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HAULED FAR ON RAKE TEETH.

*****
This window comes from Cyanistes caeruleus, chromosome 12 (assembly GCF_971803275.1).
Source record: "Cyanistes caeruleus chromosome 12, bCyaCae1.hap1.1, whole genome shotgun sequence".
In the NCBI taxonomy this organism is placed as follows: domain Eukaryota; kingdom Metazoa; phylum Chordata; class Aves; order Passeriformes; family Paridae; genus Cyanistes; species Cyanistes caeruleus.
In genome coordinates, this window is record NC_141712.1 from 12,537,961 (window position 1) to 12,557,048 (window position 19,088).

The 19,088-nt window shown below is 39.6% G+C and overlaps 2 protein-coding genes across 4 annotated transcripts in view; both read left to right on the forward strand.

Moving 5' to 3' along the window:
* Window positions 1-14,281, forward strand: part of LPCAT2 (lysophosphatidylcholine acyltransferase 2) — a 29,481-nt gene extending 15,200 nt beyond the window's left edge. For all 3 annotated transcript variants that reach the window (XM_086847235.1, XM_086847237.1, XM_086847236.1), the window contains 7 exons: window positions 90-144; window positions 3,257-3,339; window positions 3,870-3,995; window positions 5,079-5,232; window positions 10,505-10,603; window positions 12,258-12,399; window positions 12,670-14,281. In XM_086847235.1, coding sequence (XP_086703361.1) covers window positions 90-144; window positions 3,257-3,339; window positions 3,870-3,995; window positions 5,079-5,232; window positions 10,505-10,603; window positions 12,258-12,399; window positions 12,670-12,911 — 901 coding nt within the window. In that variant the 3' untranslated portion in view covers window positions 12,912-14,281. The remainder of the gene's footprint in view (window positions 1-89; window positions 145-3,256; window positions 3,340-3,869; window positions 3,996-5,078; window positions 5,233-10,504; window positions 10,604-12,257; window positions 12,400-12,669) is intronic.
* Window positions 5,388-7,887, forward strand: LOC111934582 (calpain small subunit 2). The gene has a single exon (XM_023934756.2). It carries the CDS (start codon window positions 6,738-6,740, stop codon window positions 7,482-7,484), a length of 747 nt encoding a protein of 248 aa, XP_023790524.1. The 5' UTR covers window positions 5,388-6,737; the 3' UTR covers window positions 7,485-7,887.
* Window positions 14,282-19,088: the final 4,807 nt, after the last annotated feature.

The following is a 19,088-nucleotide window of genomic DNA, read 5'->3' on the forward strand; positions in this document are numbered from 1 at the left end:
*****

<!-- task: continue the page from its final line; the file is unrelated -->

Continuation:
Boy Has Perilous Ride In Runaway, but Is Hurt Little. Warren, Minn., Aug. 26.—Something equal to the "cage of death," as dem onstrated at various amusement parks, was the experience of Clarence Murk, a young fon of Oluf Murk, liv ing near here, while engaged in cut* ting and Burning weeds on their farm. Murk was burning some dry stuff and the smoke was passing over Clar ence and the team which he was driv ing. A train coming from the oppo site direction was not heard until it dashed by the boy, who was seated on the rake. The team jumped and sttruck the ditch bank, throwing the boy forward and down into the rake, and there he was tossed- about for half a mile. He then managed to grasp the doubletrees and pull himself out of the rake, only to be thrown into it again by a sudden lurch of the fright ened team. When the team was finally stopped the father hastened up, expecting to find his son dead, but beyond a few scratches and bruises he was unharm ed. "V AVERAGE CROP IS THE OUTLOOK- Harvest Well Advanced and Thresh ing Started. St Paul, Aug. 26.—The outlook for a good crop in the Northwest contin ues favorable, according to the week ly report issued yesterday by' the Northern Pacific. Hot, dry weather has prevailed in all districts during the past week. A few heavy rains in some localities were of great benefit 1 to late crops, although harvesting was delayed to some extent. Flax is rip ening nicely and looks well. Wheat harvest is well advanced and some threshing has been done, showing an average yield. Oats and barley are about all in the stack, and where threshing has commenced, reports are favorable. Rust and hot dry winds have caused some damage, but actual percentage is unknown. With favora ble conditions, threshing will be gen eral next week. From present'indica tions, the crop will be an average one. DIVIDE UP THE SURPLUS. Law to Require Annual Apportion ment Among Policyholders. St. Paul, Aug. 26.—The cost of in surance will be materially lowered, insurance commissioners believe, if a bill approved by the insurance com missioners at their session yesterday meets with the approval of. the vari ous, legislatures next winter. The bill, which requires an annual apportion ment of the surplus of life insurance companies, it is maintained by many of the commissioners, strikes at the root of all the evil in life insurance company management by holding their officers accountable for the enor mous surplus funds accumulated un der the deferred dividend contracts, under which nearly all of the large companies operate. PROBE. PACKER'S APPENDIX. Surgeons Operate on P. A. Valentine at His Summer Home. Oconomowoc, Wis., Au. ?6.—P. A. Valentine of Chicago, prominently al lied with Armour & Co., underwent an operation yesterday for appendicitis at his summer home here. Doctors Mc Arthur and Vogue of Chicago perform ed the operation. Details as to the re sult are lacking. EXPECT DOLLAR POTATOES. Rains Rot "Murphy" Crop About Green Isle, Minn. Green Isle, Minn., Aug. 26.—Farm ers in this vicinity report an almost total failure of the potato crop, due to the recent rains. The almost con tinuous rain has rotted the potatoes, and there is no question but they will reach the dollar a bushel mark before on Generous to Railroad. Webster City, Iowa, Aug. 26.—The city council last, night passed a "fran chise giving the Boone. Webster City & Interurban Railroad company the privilege of operating in this cityNAn exemption from taxation for five years was also granted. A depot Bite a right of way will be donated. Doctor Dies of Yellow Fever. Mexico City, Aug. 26.—Dr. Harold Seidlin of Copenhagen, aged thirty, is dead of yellow fever at Morida, Yuca tan, where he went six weeks ago to accept a professorship in the medical university. Victim of Hot Wave. Cedar Rapids, Iowa, Aug. 26.—Chris tian Springer was overcome by heat yesterday and died in five minutes. Thomas Skala was stricken and has been unconscious for twenty-four hours. Spree Ends In Drowning. Helena, Mont., Aug. 26.—P. B. Mc Lean, an Anaconda saloon man, aged sixty-six, ended a protracted spree by drowning himself in Gregoson spring, a resort near Anaconda. He went Into the plunge unaccompanied and was overcome, his body being found floating on the surface this morning. Creamery la Burned. Wlshek, N. D., Aug. 26.—The Wi shek creamery was totally destroyed wby a fire which started In the boiler room from an unknown cause. AS#* lif- -I FAILS TO LAND BURGLARS POSSE RETURNS TO CROOKSTON —NEW CRIM*E LAID TO MEN TOR THIEVES. Crookston, Minn., Aug. 25.—After an exciting eleijea-mile chase a possp of thirty men from this city captured three men supposed to be the Mentor and Halsted burglars. They were en tering the village of Fisher about 1 o'clock yesterday afternoon and- had left the station here yesterday morn ing and immediately started toward the country. ,, Upon examination it was found that the suspects were harvest hands going to Dakota, and they were released. The posse Is now on its way back to the city. The posse started from Crookston yesterday morning on receipt of a tel ephone message from Halsted that the postofflce there was robbed of $30 la sliver and $400 in stamps last night at 2 o'clock. The burglars secured en trance through a side door. No clue has been found regarding the robbers, who eveidently wer* the same gang that robbed the bank at Mentor and the store here. The Mentor robbery is still a mys tery, as far as the robbers are con cerned. 'i v« FARMERS NEEED MORE MEN. Work In Harvest Fields for 40,000 More. St. Paul, Aug. 25.—Rreports show harvest fields are short all the way from 25,000 to 40.000 men, and that those now helping tb move the crops are working overtime to make up for the lack of laborers. The Great Northern, the Northern Pacific and the Soo, especially for the last few weeks, have been advertising exten sively for men in Illinois, Ohio, Indi ana and other Eastern points, but the results are not so good as could be wished for. ONIONS BRING PROSPERITY. Iowa Crop Is Largest Ever Raised and Market Is Good. Eldora, Iowa, Aug. 25. The onion crop in Iowa this fali will be the larg est ever raised and will enable somo of the farmers to pay some of their mortgages, will help to erect new homes and in many ways furnish rev enue to bring comforts, necessities and wealth to a large number of rais ers. Over at Pleasant Valley, in Scott county, the crop is going to yield a» high as 600 to 900 bushels to the acra. Eighty cents is the current price per bushel. DIAMONDS DISCOVERED. Prof. Andrea Finds a Handful of Valo able Stones in Manitoba. Winnipeg, Man., Aug. 25.—Prot Reuben Adrea, well known In Winni peg and Portage La Prairie, returned to this city with a fist full of dia moads in the rough which he claims to have discovered somewhere within the confines of the province. He took them to several local jewelers who pronounced them to be stones of the first water. He has staked a claim and forwarded samples to New York by express, Insured for $25,000. OPENS NEW YARDS. 1 North-Western Road Enlarges Wino na Accommodations. Winona, Minn., Aug. 25.—The Ndrth-Western Railway company is opening new yards in this city. The old lumber yards site of the Youmana Bros. & Hodglns company has been purchased and switch tracks are be ing laid there. 'Five tracks are being laid and these will accommodate near ly 500 cars. Within the last two years the company has increased the capac ity of its shops and equipment here at a cost of $100,000. CLUB TO EXPLOIT VALLEY. Red River Towns Invited to Join Movement. Crookstcn, Minn., Aug. 25.—The Twenty-five Thousand club is planning to hold a meeting in this city in the latter part of September of all the commercial clubs in the Red river val ley, including Minnesota, and North Dakota, for the purpose of planning an organized movement for the growth and development of the Red river valley. Invitations will be seat to nearly 100 towns. Heat Kills Four. Milwaukee, Wis., Aug. 24.—Four deaths and five prostrations were ascribed to the heat, in Milwaukee yesterday. Thermometers registered in the vicinity of 90 degrees during the forenoon. A heavy rain this after noon of nearly two inches cooled ofl the atmosphere. Wages Break Record. Superior, Wis., Aug. 25.—Almost re markable advances in the wages of la boring men have been made in all lines ot work in this city in the last few days. In some cases what may be termed common, labor is being paid for at $3 per day Man Drowns In Cloudburst. Helena, Mont., Aug. 25.—A dispatch from Miles City, says M. I. March sheep herder, lost his life through cloudburst, which swept his team and wagop down Corall creek. HAIR CATCHES FIRE. Woman While Preserving Fruit Is Se riously Burned. Sunnyside, Minn., Aug. 28.—While preserving fruit over a wood fire the hair of Mrs. J. H. Door caught fire and the flames spread to her clothing. She ran from the house and rolled in the water of a ditch, managing to ex tinguish the flames, but not until she had been seriously burned. The flames spread to a can of oil in the kitchen, and this exploded, causing a confla gration which destroyed the house and all its contents. FIREBUG IN WAREHOUSE. of Torch Is Applied in Four .Parts Building. Cedar Falls, Iowa, Aug. 28.—Fire which is declared to be undoubtedly of incendiary origin was discovered in the M. D. Pbilleo implement ware house. The department when it reached the scene found the flre had broken out in four different sections of the big building and was rapidly spreading. Effective work, however, subdued the flames after damage to the extent of $1,500 had been done. DIES CROSSING FIELD. Leading Montana Farmer Stricken With Paralysis. Virginia City, Mont., Aug. 28.— Stricken with paralysis while crossing a field on his upper Ruby farm, John Donegan, formerly representative in two sessions of the legislature from Madison county, lay helpless all night, and in the morning was found dead by his daughter, who, alarmed at his ab sence, had started out to look for him. He was a pioneer miner of Montana, coming to Alder Gulch in 1864. WILL BUILD TO DULUTH. Canadian Northern Will Make Exten sion by Way of Port Arthur. Duluth, Minn., Aug. 28.—Port Ar thur, Canada, reports that the Cana dian Northern railroad is now actively laying plans for a line from the Cana dian head of the lakes to Duluth. It has been recognized for some time that the Canadian Northern would ul timately take this step. It is under stood that the road will run down through Cook and Lake counties from Gunflint. CATTLE TRAMPLE WOMAN. Montana Pioneer Killed in Mad Rush of Pet Kine. Plains, Mont., Aug. 28.—Mis J. Hermann, one of the pioneer residents of Western Montana and one of the best known women of this section of the state, was trampled to death by a number of pet cows while she was in the act of opening the corral gate to turn out a cow which had just been milked. GERMANS IN DUBUQUE.' Deutscher Kriegerbund Opens Con vention in Iowa City. Dubuque, Iowa. Aug. 28. The Deutscher Kriegerbund of North America's twenty-first annual conven tion opened yesterday with a parade of visiting delegates and local organi zations, followed by a reception and band concert. State Representative A. F. Frudden and Judge N.. C. Mat thews made addresses. CAN'T HARVEST RIPE CROPS. North Dakota Farmers Are Kept Idle by Rains. Valley City N. D., Aug. 28.—After a day of partial sunshine it rained heavily again. There has been no grain cut in Barnes county this week. It has rained incessantly. Cutting is about one-third done. Crops are. all dead ripe and are suffering. The loss will be heavy if the weather does not clear. SITS ON TRACK TO END LIFE. Girl Smiles When Warned of Ap proaching Train, Mason City, Iowa, Aug. 28.—With a smile at whistles warning her to get out of danger, Miss Maggie Hogan sat on the railroad track at,Austin, near here, and waited until the fast passen ger train hurled her to instant death. It is thought that she was demented *8 the result of a love affair.S-r- Valuable Auto Burns. Sheldon, N. D., Aug. 28.—Senator Pierce's fine new automobil§ went up in flames yesterday. It caught fire in some way while he was passing throgh a patch of weeds in the coun try, and all that the occupants could do was to get o^t of the machine and watch it burn. The loss is about $3,300. Get After Druggists. Waterloo, Ior-.a, Aug. 28.—The tem perance people have put another screw into the lid by instituting a number of suits, asking temporary in junctions against all the druugists in the county outside of Waterloo 5,000 Bushels of Barley Burn Altura, Minn., Aug. 28.—An early morning fire destroyed the elevator here, causing a loss estimated at $7,00f. Five thousand bushels of bar ley contained In the elevator was de stroyed, AS NEED LIGHT ON IRRIGATION LAW Farmers Are Likely to Violate Stat ute. One clause of the irrigation law passed at the last legislative session evidently has not yet impressed itself upon the farmers of South Dakota. Section of tho act says: "All waters within the limits of the state from all sources of water supply not navigable belong to the public, and are subject to appropriation for beneficial use." It has beea the csutom of farmers all over the state, and especially in the newly settled section west of the river, to construct dams across the "draws" on their land for storage of water for use on their farms. This is held to be within the meaning of the new law, and requires a permit from the state engineers before it can be carried out, as all dams for that pur pose must be constructed under rules provided for his department. Any vio lation of the provisions of the act is made a misdemeanor, punishable by fine or imprisonment. While a strict construction of the law would affect practically the whole state, it will be especially applicable to the country west of the Missouri river, where a large number of so called "water rights" have been filed. These filings under the law, allowing that manner of securing the public do main, require the storage of a specific amount of water according to the size of the tract secured. These storage basins are to be of considerable size, and under the state law must be con structed under the regulations of the engineer's office. Most of these filings have been made within a re cent period, and the time in which the work must commence to hold the tracts is about expiring on many of them. Those who desire to hold their claims would do well to communicate with State Engineer Lea at this city before beginning their construction work, to find what is required in the way of dams for their work. WILL IMPORT CHILDREN. Mica Factory Plans Clubs as Induce^ ment to Get Employes. The managers of the new mica fac tory at Custer are about to inaugurate a novel scheme for the purpose of ob taining the extra help which they would require. At present only about fifty boys and girls can be obtained and a- number of these will quit work when school begins next month. As the factory could use with profit three or four times as many hands, it has been decided to attempt to im port boys and girls from the larger cities. To this end a board and room ing club, one for boys and one for girls, is to be established by the com pany. It is estimated that board and room can be furnished for $2.50 per week. The minimum wage, even of the beginner, is 60 cents per day. It is planned to put up substantial sanitary buildings for the accommo dation of the youthful workers to have baths, gymnasiums and other at tractive features, and to have the clubs in charge of responsible persons who will look after the welfare of the youthful employes. The children employed range in age from twelve to,twenty years. ASKS PAY FOR COURT HOUSE. County Attorney Brings Suit Against Selby Citizens. Fifty citizens of Selby, S. D., are made defendants in a suit brought against them for $10,000 damages, by State's Attorney Carl F. Clement, by direction o? the county commission ers of Walworth county. This action is another and. perhaps' the last act in the Selby-Bangor county seat com edy drama in which citizens of Selby marched on Bangor, wrecked a build ing and carried off by force the rec oiutj of the county. Selby was com pelled to return the county records, and now the Selby citizens of the town may have to pay the damages sustained through the wrecking of the old court house. Bangor, in the mean time, has built another building. The case, which Is unusually Interesting,, as it wjll open new legal points and new precedents, 'undoubtedly wil- be established, will be called at the, Oc tober term of the circuit court. A TEACHER SHORTAGE GROWS. Examination Papers Foretell Condi tion That Will Exist. The committee of markings of pa pers presented at the teachers' ex aminations earlier in the month be gan its work at Pierre. While not all the counties have sent in their pa pers, the, number received from the counties which have reported are only aboiit one-third as great as for the fall examinations a year ago, which would indicate that there will be a greater shortage of rural teachers than was anticipated. Bank and Phone Companies File. Arlicles of incorporation have been filed for the Charles Mix County State bank at Geddes, with a capital of $10, 000 incorporators, Frank H. John son, Rapid City Homer W. Johnson, Lewist.on, Idaho. Articles have been filed for the Stickney Telephone com pany at Stickney, Aurora county, with a capital of $10,000 incorporators, Charles J. Fergen, P. F. Nolan, W. P. Smith, George Hough, W. G. Groves and W. T. Latlirop. Death Springs From Live Wire. Ely, Minn., Aug. 28.—While trying to repair an incandescent light in a bathroom Jobs Hegforce, an old resi dent, was instantly killed last night. He was standing on the wet floor and touched a live wire. "m iFf the actress who has suffered an en tire loss of voice, which is attributed to nervous shock, resulting from the DAVID R. FRANCIS. Tells King Edward of Awards. VICTORIA OF WALES. Royal princess who, from her descrip tion, does not appear to have been daughter affair. PROMINET IN THE PUBLIC EYE MRS. LANGTRY, St. L.0UIS King Edward received David R. Francis, president of the St. LOUIB ex position, and Nelson O'Shaughnessey, third secretary of the American em bassy at eBrlin, in private audience. Mr. JTrancis informed his majesty that the medal and diploma awarded him by the exposition were at the American embassy in London, where upon the king said he desired that they should be presented to him per sonally by Ambassador Reid. ROYAL PRINCESS DEFIES PAPA hter who defied father in love r. J-? "uv-v'v Great Britain is threatened with a scandal of first magnitude. One of the princesses has fallen in love with a young Bcion of one of the oldest families in Great Britain. He is also madly in love with her. But the au gust father of the princess, for what are said to be good reasons, which cannot, however, be made public, re fuses to countenance a marriage. The princess does not know of the the ob jections. It is'now said that there has been a scene between the, princess, 1 incident in London when she 'was hissed. It is uncertain when she will again be able to appear on the stage*. '••Afy PREMIER STOLYPIN, Whose residence was blown up by rev* olutionlsts.. Alexander Stolypin in his career has served no factions, and in conse quence made few friends. He refused to aid the nobles in rebuilding the shattered wall of privileges wltix which they hoped again to surround themselves, and would not permit rev olutionists and reformers to rush to mad extremes. Throwing personal feeling aside to steer a middle course, he considered the only means to bring Russia through her present crisis. PATRICIA OF CONNAUGHT. Royal princess who may have told her papa she would wed in spite of ^his objections _to her fiance. and her father, and that the princess has emphatically stated that she will marry the man of her choice in spite, of all opposition, even if she has to elope secretly with him. There arc four royal princesses In England of a marriabeable age, Pa tricia of Connaught, Victoria and Louise of Schleswig-Holstein'and Vic toria of Wales, daughter of the king The latter is an invalid. The gossips are not yet sure which princess is in volved, but are pointing to Patricia as the one most likely to fit into just such a scandal. jfl I 1 7. ... k* 1